The applause was deafening.
“And now, ladies and gentlemen, my wife Magda and I are extremely proud to present our beautiful and talented daughter, Sarie, who will lead us with a song she has composed herself. Her thirteenth song, mind you.”
I had only just moved in with my grandparents, and because the Vorster family had been away on holiday, I had not yet met any of them as yet, including their song-writer daughter.
A blonde girl, around my age walked onto the stage. She was dressed similar to her mother – long, white dress and a crown of tiny flowers on her head. Her smile reached her blue eyes as she curtsied to her parents, before she took the mike and belted out a song.
“Save the white man,
Oh please, dear father, save the white man
Tra la la la!
Keep us ready and armed to defend ourselves our land
For we live in danger of losing our beloved country
to the likes of Nelson Mandela and his disciples.
They are evil, oh, Father, savages, oh Father, so save the white man
Oh, please dear father, save the white man, save the white man
Tra la la la la!
I was confused. The lyrics were alien to me, however, the melody, now that confused me. Why? Well, because I had heard that tune before. Later on, I would realize that it was a tune by Diana Ross and the Supremes. My mother, who died while in police custody after a political protest, used to sing all the Supremes’ songs to my sister and me. She loved music, singing and dancing, and I inherited that bit from her – I had an ear for music. Though, I couldn’t dance for shit. (That didn’t stop me from dancing though.) The irony of it all – a song encouraging racial segregation, racial discrimination, was being sung to the tune of a black pop group.
Sarie finished her song and was rewarded with an applause shook the foundations of the church. She beamed and curtsied to her audience before she was joined on stage by her mother and father. For a while, she and her mother sat on stage behind her father. As the minutes dragged by, I noticed her become fidgety.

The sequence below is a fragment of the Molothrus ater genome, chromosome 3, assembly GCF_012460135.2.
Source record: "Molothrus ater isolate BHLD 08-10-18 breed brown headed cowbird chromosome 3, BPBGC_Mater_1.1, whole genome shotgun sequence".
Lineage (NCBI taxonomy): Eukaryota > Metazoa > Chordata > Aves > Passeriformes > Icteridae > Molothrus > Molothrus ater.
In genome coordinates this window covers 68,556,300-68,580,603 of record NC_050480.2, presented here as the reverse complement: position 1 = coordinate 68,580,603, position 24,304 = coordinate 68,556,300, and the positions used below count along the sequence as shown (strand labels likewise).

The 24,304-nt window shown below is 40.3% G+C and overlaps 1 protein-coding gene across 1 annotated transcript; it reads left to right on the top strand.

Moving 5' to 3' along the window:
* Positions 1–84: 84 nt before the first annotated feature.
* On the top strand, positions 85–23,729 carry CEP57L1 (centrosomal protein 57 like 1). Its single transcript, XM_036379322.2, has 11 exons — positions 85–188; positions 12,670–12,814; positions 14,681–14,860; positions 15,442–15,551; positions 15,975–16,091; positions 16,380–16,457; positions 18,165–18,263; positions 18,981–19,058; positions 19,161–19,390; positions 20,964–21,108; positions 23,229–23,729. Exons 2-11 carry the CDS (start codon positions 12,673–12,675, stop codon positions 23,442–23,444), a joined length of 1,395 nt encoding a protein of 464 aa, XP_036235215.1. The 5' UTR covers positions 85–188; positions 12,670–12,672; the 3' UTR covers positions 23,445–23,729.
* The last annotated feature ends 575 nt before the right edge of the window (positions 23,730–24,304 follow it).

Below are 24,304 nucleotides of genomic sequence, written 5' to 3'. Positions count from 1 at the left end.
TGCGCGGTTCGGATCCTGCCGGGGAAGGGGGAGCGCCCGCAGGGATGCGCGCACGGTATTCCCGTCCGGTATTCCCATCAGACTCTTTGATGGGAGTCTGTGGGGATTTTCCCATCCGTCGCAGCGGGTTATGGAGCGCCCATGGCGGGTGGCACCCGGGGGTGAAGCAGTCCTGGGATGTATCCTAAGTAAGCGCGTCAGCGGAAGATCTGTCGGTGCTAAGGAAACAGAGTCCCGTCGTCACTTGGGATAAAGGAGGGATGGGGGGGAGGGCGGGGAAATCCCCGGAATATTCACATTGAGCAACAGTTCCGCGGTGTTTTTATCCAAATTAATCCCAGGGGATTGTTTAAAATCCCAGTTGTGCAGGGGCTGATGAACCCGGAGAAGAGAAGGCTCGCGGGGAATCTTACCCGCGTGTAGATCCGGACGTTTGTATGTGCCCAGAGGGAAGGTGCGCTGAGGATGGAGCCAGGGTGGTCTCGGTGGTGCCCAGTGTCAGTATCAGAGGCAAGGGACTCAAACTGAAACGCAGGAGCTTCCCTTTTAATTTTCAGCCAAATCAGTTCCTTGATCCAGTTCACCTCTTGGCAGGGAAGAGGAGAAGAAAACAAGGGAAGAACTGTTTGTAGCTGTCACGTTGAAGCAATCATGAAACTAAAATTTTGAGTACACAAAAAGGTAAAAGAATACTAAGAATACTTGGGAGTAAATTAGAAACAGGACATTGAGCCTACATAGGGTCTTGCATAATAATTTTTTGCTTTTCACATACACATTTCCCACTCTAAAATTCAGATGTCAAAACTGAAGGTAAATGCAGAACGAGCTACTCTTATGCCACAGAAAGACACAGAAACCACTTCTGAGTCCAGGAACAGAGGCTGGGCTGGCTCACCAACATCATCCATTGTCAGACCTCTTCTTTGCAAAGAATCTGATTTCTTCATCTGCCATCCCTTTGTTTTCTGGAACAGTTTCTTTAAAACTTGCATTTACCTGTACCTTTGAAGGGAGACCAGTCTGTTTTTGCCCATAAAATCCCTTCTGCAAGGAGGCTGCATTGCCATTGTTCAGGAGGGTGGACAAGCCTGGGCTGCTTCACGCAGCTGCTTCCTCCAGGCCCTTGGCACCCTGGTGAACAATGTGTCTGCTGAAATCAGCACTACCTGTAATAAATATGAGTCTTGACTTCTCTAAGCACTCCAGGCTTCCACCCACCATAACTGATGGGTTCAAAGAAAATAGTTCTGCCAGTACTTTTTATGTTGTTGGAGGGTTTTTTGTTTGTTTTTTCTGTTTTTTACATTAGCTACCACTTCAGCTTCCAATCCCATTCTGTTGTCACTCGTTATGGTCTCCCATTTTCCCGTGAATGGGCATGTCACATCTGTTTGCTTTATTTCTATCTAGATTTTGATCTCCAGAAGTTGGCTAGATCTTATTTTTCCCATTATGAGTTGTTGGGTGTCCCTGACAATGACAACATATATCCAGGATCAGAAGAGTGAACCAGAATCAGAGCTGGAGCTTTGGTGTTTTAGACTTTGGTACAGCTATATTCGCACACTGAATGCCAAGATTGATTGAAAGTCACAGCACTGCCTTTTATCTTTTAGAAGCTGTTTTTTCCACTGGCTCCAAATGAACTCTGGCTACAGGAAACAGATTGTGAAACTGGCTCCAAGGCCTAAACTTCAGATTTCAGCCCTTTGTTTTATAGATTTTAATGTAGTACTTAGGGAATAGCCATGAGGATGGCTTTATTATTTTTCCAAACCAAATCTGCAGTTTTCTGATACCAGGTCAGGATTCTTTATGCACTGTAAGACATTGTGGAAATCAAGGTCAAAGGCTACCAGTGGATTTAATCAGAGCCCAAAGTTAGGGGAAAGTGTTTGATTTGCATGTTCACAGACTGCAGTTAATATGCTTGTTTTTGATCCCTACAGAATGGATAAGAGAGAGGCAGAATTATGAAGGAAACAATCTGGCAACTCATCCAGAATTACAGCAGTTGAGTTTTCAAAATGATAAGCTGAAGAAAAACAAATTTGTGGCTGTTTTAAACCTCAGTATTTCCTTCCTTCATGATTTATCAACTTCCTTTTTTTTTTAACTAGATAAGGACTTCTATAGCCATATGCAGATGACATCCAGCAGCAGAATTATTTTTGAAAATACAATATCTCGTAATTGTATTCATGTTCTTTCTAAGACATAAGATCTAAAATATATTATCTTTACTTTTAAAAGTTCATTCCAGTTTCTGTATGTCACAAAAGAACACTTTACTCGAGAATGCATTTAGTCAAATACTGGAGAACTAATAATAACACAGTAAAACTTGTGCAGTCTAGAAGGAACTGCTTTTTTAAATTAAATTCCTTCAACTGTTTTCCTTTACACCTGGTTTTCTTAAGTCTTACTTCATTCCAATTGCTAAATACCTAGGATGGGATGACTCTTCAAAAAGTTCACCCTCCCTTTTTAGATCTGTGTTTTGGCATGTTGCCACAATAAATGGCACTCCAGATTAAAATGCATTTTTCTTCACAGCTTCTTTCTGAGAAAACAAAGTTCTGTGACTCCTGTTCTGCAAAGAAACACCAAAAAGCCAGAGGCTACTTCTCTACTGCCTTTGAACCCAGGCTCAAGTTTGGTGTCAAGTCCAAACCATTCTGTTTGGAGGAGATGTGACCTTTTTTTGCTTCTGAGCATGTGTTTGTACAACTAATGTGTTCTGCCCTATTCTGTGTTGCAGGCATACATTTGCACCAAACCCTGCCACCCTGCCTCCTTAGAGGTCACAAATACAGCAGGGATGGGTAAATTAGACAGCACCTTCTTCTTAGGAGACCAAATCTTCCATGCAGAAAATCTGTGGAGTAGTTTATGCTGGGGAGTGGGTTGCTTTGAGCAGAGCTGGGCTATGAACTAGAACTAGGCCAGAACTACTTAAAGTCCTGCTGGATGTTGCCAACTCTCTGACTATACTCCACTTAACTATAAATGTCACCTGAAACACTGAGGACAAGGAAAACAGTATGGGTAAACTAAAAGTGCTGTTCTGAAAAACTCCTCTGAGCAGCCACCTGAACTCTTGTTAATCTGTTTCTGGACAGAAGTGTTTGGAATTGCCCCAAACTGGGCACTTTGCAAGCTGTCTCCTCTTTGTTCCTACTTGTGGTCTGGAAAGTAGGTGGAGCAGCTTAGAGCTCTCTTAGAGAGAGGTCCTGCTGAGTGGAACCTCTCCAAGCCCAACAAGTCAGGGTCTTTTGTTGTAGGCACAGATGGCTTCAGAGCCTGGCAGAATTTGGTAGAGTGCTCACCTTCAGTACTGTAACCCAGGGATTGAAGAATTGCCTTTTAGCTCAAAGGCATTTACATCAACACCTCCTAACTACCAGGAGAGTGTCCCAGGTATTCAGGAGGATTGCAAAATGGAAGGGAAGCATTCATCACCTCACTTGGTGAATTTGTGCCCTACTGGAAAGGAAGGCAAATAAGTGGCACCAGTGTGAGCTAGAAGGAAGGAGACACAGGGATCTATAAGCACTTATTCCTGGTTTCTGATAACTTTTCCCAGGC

Then, she looked up and spotted me on the top floor. I quickly ducked to avoid being seen. I was so caught up in all that I was seeing, and my ice cream, I forgot to stay out of sight. When I raised my head again, Sarie was still looking at me with bulging eyes. I pressed a finger to my lips. She nodded. Then, I began to make faces and clown around. She rewarded me with a the most beautiful smile, one that I remember till this day. I clowned around even more, causing her body to shake with mirth. When Magda Vorster looked at her daughter, then followed her eyes to where I was, I quickly ducked. When I looked up again, both Sarie and her mother had left the stage.
“Ladies and gentlemen, a copy of this song will soon be available on cassette, LP and forty-five,” Pastor Schoeman said. “Make sure you pick up your copy before they all sell out. They’re free, but a donation to build our Garden of Eden, is always welcome and encouraged. It for a good cause, so please, give generously.”
At seven-years of age, I had no idea what copyright infringement was. At Pastor Schoeman’s age, neither did he, it seemed.
When the choir took over and sung slow, boring songs, Pastor Schoeman ducked into another room and shut the door, leaving the congregation to the choir. From where I was, I could see him pacing in the room. Then, the door opened and in stepped a woman. She had big hair and red lipstick.
She smiled at Pastor Schoeman as she walked slowly toward him. I couldn’t hear what they were saying to each other, but I saw them kiss like they did on TV for a few minutes, during which time, I saw Pastor Schoeman’s hand travel under the pretty lady’s dress. The lady suddenly dropped to her knees and unbuckled the pastor’s pants. I can confirm that she wasn’t changing his diaper, because he wasn’t wearing one. Her head disappeared for a while, and I couldn’t see what she was doing, but judging by the way the Pastor’s head was fell back and the way his body became wobbly, I suspected the pastor wasn’t unhappy with whatever she was doing. It didn’t last long, because Pastor Schoeman left the room and returned to the pulpit for more hard-selling. I watched the pretty lady apply more red lipstick, pull down her dress, fix her hair, then leave the room through the back door. Man, Pastor Schoeman is one lucky man, I thought. He has two wives! Two beautiful wives and he loves them both.
So, yeah, my first sex education was at Die Goed Afrikaaner Kerk at the tender age of seven, over ice cream and a bottle of coke. Oh, and a pastor was involved in the lesson in more ways than one.
End of Excerpt
More excerpts coming next week, so make sure you’re following this blog.